Usually, "select" isn't broken is a good motto to follow. Occasionally, there are cases where this is case. In particular, it may not be that it is broken, it may very well be that the way it works doesn't match the things that we need it to do.
I spoke about an optimization story that happened recently, in which we managed to reduce the average time from 5 - 10 seconds to 5 - 15 milliseconds.
What we needed was to walk a tree structure, which was stored in a database, and do various interesting tree based operations on it. The most natural way of working with trees is with recursion, and SQL is just not the right way of dealing with it.
Deciding to load the entire table to memory, build a real tree structure and perform all the operations on that tree structure has paid off tremendously. What is important to remember is that we hadn't had to do anything radical to the data model or the way the application worked. We only had to modify the implementation of the component that exposed that tree to the application.
One of the things that we had to deal was the case where the amount of data we have to deal with would exceed available memory. At least, we thought we had to deal with it.
But our tree was very simple, it consisted of a few properties and that it. Let us do the math about this, shall we?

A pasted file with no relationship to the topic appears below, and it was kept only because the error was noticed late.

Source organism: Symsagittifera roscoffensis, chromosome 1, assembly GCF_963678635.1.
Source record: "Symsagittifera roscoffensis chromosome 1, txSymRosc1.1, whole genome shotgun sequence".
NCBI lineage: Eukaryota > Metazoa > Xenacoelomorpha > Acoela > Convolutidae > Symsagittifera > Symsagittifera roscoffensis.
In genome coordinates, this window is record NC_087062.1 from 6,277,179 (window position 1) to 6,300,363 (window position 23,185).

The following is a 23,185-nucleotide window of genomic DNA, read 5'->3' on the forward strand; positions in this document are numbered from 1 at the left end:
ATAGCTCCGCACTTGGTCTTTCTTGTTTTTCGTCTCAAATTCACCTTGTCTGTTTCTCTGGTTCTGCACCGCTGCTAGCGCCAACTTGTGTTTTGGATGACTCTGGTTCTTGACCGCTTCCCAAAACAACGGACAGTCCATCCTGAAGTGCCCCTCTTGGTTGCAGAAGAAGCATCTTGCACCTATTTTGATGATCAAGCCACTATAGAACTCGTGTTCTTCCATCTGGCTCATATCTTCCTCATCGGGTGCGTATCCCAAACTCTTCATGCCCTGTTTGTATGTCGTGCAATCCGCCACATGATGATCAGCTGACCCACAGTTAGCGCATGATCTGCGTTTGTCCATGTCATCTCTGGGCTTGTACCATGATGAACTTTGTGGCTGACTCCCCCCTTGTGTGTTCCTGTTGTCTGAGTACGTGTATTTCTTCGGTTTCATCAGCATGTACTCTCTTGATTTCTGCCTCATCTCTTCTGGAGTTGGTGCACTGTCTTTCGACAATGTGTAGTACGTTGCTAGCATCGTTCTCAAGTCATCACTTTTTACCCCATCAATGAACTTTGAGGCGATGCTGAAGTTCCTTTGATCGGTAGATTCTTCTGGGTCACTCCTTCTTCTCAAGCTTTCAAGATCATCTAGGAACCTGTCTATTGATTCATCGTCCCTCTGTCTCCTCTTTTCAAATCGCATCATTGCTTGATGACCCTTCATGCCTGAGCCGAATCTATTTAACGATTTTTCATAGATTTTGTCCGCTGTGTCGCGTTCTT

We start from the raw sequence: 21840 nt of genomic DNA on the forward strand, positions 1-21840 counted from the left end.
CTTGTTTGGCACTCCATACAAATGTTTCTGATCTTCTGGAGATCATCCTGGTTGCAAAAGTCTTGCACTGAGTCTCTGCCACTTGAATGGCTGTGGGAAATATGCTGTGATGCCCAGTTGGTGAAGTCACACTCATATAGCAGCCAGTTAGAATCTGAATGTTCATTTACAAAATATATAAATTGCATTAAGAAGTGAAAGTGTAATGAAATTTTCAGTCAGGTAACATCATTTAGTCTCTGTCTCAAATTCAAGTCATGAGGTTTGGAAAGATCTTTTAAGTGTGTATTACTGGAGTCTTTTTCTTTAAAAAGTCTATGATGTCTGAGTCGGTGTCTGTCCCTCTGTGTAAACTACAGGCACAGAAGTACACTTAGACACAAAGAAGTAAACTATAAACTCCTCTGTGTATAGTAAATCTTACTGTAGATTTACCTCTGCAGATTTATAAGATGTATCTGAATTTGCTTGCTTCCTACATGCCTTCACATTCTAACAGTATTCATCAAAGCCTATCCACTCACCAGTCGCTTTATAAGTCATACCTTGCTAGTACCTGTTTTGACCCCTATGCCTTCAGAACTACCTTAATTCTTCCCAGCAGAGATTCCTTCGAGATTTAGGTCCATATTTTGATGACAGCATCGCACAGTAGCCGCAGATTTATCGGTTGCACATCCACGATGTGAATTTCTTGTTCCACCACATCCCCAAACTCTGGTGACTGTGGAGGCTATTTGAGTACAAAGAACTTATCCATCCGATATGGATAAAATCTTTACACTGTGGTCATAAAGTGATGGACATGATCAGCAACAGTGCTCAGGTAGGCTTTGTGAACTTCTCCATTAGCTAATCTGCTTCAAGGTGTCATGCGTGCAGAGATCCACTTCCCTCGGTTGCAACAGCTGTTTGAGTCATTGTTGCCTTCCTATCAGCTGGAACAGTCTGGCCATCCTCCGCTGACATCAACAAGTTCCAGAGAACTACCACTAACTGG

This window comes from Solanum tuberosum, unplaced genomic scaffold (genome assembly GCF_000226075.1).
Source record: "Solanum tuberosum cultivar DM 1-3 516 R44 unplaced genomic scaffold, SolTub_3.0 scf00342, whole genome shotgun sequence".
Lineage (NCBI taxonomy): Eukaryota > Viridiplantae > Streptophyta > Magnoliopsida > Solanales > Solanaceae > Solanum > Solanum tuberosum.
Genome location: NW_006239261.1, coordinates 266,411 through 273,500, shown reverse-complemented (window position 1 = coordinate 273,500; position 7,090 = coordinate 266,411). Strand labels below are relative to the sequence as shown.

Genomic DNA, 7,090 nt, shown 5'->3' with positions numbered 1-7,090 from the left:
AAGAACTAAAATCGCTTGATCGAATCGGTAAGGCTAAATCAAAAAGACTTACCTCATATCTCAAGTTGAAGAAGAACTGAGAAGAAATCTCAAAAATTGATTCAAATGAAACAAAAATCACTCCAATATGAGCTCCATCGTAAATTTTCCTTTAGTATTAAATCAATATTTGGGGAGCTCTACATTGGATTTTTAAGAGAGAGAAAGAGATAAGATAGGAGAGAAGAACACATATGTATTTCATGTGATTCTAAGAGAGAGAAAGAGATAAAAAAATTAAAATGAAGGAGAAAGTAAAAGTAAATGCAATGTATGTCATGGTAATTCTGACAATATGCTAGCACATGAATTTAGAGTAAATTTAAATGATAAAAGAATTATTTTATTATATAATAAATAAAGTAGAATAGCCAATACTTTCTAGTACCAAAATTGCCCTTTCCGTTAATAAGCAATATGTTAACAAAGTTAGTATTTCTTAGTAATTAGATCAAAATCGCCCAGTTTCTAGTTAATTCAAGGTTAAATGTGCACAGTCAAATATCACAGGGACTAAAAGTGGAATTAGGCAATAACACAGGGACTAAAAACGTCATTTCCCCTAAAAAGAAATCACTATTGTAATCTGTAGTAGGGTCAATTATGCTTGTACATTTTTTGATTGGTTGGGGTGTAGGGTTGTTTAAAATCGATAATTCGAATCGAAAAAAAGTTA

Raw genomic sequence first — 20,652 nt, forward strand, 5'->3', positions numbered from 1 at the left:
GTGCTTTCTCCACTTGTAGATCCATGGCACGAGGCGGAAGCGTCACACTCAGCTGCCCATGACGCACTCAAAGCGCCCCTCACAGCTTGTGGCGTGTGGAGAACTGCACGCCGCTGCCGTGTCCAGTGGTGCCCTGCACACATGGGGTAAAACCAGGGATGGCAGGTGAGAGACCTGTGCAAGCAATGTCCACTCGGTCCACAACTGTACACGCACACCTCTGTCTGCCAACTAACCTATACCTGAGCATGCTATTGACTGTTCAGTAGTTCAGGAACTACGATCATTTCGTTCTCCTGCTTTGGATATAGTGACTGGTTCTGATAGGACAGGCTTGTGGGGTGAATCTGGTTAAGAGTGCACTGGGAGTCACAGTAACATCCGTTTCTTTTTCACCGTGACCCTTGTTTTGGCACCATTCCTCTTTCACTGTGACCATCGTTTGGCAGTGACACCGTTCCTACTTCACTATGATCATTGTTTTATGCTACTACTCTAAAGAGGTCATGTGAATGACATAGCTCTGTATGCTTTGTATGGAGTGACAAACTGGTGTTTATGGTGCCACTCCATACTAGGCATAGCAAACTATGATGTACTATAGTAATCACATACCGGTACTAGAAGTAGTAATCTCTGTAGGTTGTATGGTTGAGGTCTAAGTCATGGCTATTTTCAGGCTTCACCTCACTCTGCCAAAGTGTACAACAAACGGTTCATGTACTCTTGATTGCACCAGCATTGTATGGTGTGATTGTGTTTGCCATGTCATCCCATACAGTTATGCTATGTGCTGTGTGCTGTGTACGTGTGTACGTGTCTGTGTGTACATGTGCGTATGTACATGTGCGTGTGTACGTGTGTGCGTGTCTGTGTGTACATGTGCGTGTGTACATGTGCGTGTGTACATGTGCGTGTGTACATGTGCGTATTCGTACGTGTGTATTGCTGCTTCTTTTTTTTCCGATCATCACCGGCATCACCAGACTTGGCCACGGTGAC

- Name - 50 chars, unicode - 100 bytes
- 4 decimal fields - 16 bytes each = 64 bytes
- 3 boolean fields - 3 bytes
- Parent point - 4 bytes
- Set of children - average of 10 per node - 40 bytes + ~50 bytes bookkeeping
This is very rough, of course, but that would do. It puts the memory cost of a node at just under 256 bytes. We will use that number, because it is easier to work with.
Now, with 256 bytes per node, how many can we reasonably use?
Well, 100 MB will take 409,600 nodes or so. Which is pretty good number, I say. A table of that size is considered big, by most people. A GB of memory will give us 4,194,304 items in the tree, and keep the traversal speed near instantaneous. At that point, I would start thinking about the size of the node, because 256 bytes is big size. More realistic size would be 64 bytes or so (drop the name, pack the decimals, use linked list for children) which would give me 16,777,216 nodes for the same memory requirement.
All of those numbers are greater than the current and expected size of the data set, so there isn't a reason to care much beyond that.
The important thing here is to understand that the usual truth about "let the tool do the optimization" doesn't really hold true when you have specific scenarios. For solving very specific, very narrow circumstances, you can generally come up with a much better approach than the generic one.
Of course, this approach would not allow any generalization, and it doesn't have other benefits that using the common platform might have offered (needing to do our own transactions, for example).
Keep that in mind.